[Right] -- Hubble's Advanced Camera for Surveys (wide field channel) took this image of the entire disk of Jupiter on April 16. The second red spot appears at southern latitudes, below the center of Jupiter's disk. The new spot is approximately the size of Earth's diameter. The image was taken in visible light and at near-infrared wavelengths, and does not represent Jupiter's true colors. The red color traces high-altitude haze blankets: the equatorial zone, the Great Red Spot, the second red spot, and the polar hoods. The Hubble group that conducted this observation is led jointly by Imke de Pater (UCB Astronomy) and Philip Marcus (UCB Mechanical Engineering). Other team members are Michael Wong (UCB Astronomy), Xylar Asay-Davis (UCB Mechanical Engineering), and Christopher Go, an amateur astronomer with the Astronomical League of the Philippines.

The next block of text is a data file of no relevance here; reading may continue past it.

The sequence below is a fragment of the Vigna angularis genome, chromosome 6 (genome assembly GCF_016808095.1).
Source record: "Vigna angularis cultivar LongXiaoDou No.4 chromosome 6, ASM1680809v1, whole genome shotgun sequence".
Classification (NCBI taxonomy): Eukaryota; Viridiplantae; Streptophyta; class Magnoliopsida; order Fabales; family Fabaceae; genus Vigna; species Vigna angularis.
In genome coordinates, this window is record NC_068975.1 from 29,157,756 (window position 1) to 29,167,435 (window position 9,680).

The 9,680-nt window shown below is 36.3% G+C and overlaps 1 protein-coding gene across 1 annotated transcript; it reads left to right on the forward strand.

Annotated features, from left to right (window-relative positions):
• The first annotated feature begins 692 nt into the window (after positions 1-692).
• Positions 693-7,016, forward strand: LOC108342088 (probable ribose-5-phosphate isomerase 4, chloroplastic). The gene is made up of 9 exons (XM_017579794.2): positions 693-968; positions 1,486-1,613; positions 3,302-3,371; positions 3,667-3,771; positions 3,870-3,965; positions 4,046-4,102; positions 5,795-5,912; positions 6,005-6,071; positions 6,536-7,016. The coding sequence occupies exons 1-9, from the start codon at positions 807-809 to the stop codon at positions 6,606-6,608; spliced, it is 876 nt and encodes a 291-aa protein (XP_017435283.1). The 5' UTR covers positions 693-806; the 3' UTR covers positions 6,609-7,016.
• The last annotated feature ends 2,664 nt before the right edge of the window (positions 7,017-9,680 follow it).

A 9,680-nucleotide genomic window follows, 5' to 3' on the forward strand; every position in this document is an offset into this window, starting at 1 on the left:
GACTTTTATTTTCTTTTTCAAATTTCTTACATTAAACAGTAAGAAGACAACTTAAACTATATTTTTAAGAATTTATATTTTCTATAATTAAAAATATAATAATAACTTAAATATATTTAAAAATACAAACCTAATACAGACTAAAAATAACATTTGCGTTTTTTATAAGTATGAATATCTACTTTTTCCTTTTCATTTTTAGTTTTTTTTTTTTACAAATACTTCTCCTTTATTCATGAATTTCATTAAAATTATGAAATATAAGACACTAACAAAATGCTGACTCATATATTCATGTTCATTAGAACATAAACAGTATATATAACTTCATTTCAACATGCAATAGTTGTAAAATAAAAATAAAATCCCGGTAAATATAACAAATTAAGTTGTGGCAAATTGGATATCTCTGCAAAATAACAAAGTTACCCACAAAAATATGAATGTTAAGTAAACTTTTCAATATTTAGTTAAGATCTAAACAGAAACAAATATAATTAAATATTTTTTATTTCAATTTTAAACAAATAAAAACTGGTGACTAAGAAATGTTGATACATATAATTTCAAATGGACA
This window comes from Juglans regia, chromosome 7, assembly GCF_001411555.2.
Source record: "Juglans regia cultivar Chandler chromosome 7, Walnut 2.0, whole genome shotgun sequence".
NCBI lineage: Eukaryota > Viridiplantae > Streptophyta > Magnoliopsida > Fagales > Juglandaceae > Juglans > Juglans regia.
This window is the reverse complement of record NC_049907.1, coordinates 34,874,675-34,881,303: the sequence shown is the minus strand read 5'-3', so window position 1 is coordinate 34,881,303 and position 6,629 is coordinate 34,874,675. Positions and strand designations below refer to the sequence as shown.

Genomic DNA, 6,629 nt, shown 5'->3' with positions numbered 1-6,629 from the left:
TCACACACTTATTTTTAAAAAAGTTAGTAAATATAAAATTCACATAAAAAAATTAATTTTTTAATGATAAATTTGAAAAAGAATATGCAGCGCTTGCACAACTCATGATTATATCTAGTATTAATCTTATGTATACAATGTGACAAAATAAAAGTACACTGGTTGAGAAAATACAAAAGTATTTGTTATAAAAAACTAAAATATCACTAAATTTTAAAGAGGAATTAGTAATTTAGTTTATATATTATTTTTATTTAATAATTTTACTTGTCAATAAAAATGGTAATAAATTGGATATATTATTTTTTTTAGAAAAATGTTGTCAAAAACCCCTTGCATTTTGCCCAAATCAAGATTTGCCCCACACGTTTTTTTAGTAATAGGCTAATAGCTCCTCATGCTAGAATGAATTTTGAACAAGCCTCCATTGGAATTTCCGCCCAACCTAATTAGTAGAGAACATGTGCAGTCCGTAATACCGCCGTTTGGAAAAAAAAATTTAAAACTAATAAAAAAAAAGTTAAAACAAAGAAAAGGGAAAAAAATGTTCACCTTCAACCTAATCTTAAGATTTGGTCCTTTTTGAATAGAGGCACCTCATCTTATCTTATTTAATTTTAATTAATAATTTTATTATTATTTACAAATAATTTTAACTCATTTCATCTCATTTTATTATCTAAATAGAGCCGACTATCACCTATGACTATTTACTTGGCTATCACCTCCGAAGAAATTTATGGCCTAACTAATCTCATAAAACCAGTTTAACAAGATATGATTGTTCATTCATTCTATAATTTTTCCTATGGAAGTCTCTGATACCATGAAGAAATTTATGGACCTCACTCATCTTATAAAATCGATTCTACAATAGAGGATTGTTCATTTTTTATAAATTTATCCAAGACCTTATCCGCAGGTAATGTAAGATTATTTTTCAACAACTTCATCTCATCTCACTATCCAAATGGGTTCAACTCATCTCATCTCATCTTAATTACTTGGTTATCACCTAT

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STS-134 Patch

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Final Shuttle Mission Patch

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Apollo Collage
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Anniversary Shuttle Patch

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This embroidered patch commemorates the 30th anniversary of the Space Shuttle Program. The design features the space shuttle Columbia's historic maiden flight of April 12, 1981.
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Mercury anniversary

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Celebrate the 50th anniversary of Alan Shephard's historic Mercury mission with this collectors' item, the official commemorative embroidered patch.
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Apollo patches
The Apollo Patch Collection: Includes all 12 Apollo mission patches plus the Apollo Program Patch. Save over 20% off the Individual price.